July 11, 2003
Carnegie Mellon hosted a week-long hands-on "Engineering Your Future" workshop for girls ages 13-18, introducing them to chemical, mechanical, electrical and computer, civil, and materials science engineering. Attracting over 40 high school students from a half dozen Pittsburgh area schools, the activities were sponsored by the Society of Women Engineers and Carnegie Mellon's Engineering faculty, who instructed the class along with our staff and students.
The program culminated with a race featuring brightly painted miniature cars that were handmade using plastic bottles and boxes. Fueled by simple chemical reactions, the vehicles ran on a track with computer sensors and tiny gates made of straws. Although the sixteen teams were challenged to maximize their vehicle's design and navigational prowess, the spirit of the seminar wasn't about competition- the focus was on team work, as groups with creative team names such as "The Burminators" and "Yellow Submarine" cheered for one another.
Gary Fedder, Professor of ECE and Robotics, led the electrical engineering part of the lab with ECE graduate student teaching assistants Bob Grabowski, Luis Navarro-Serment, Janet Stillman, Mike Schultz, Mike Vladimer, and Sarah Bedair.
"The goal is to give the high school girls a flavor for what engineering is about, and have them consider engineering as a major in college," Fedder summarized. "This is a wonderful program for the around 45 girls involved."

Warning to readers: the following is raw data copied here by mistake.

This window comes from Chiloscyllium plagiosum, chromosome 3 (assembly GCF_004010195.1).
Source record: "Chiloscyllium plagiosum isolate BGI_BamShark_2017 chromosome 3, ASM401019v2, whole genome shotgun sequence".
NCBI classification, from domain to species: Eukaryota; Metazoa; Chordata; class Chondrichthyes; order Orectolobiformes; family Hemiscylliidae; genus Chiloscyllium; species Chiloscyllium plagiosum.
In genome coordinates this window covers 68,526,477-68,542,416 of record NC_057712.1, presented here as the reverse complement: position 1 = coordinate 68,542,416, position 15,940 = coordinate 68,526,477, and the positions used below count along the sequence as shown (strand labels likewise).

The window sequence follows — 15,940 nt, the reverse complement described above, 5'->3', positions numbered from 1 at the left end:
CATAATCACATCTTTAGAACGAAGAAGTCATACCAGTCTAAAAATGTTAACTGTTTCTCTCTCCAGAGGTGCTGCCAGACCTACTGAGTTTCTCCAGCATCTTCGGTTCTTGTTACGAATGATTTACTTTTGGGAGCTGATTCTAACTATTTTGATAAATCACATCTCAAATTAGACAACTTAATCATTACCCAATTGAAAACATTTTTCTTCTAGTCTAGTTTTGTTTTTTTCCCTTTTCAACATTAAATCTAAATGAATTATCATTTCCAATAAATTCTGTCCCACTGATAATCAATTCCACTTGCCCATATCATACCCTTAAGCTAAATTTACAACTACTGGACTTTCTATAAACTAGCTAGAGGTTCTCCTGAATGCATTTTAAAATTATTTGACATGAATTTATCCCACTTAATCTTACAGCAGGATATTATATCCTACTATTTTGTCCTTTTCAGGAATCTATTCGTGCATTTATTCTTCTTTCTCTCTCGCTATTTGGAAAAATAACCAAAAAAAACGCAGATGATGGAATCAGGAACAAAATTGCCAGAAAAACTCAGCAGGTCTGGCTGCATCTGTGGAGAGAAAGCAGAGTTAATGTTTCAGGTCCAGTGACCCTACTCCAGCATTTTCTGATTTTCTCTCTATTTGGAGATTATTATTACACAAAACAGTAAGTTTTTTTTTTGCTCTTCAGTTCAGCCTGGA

Mike Reiter, Professor of ECE and CS, instructed on computer architecture, with help from students and staff, including: Scott Garriss, Andrew Klosterman, Jim Newsome, Grace Nordin, Deepti Srivastava, Yang Wang, Matthew Wright, and Avi Yaar.
"I really enjoyed interacting with the students. They were very curious about computers. Hopefully they had fun, and learned something in the process," Reiter said.
Students who completed the workshop earned certificates of achievement and SWE T-shirts.
The College of Engineering has over 110 faculty members, with over 60 in ECE (including tenure track, research track and lecturers). According to its website, the Society of Women Engineers "stimulates women to achieve full potential in careers as engineers and leaders, expands the image of the engineering profession as a positive force in improving the quality of life, and demonstrates the value of diversity."
Studies by the Information Technology Association of America show that the number of women in the technical work force dropped from 41 percent in 1996 down to 34.9 percent in 2002. Additionally, although they compose about 47 percent of the U.S. work force, women earned only 22 percent of engineering and computer science undergraduate degrees.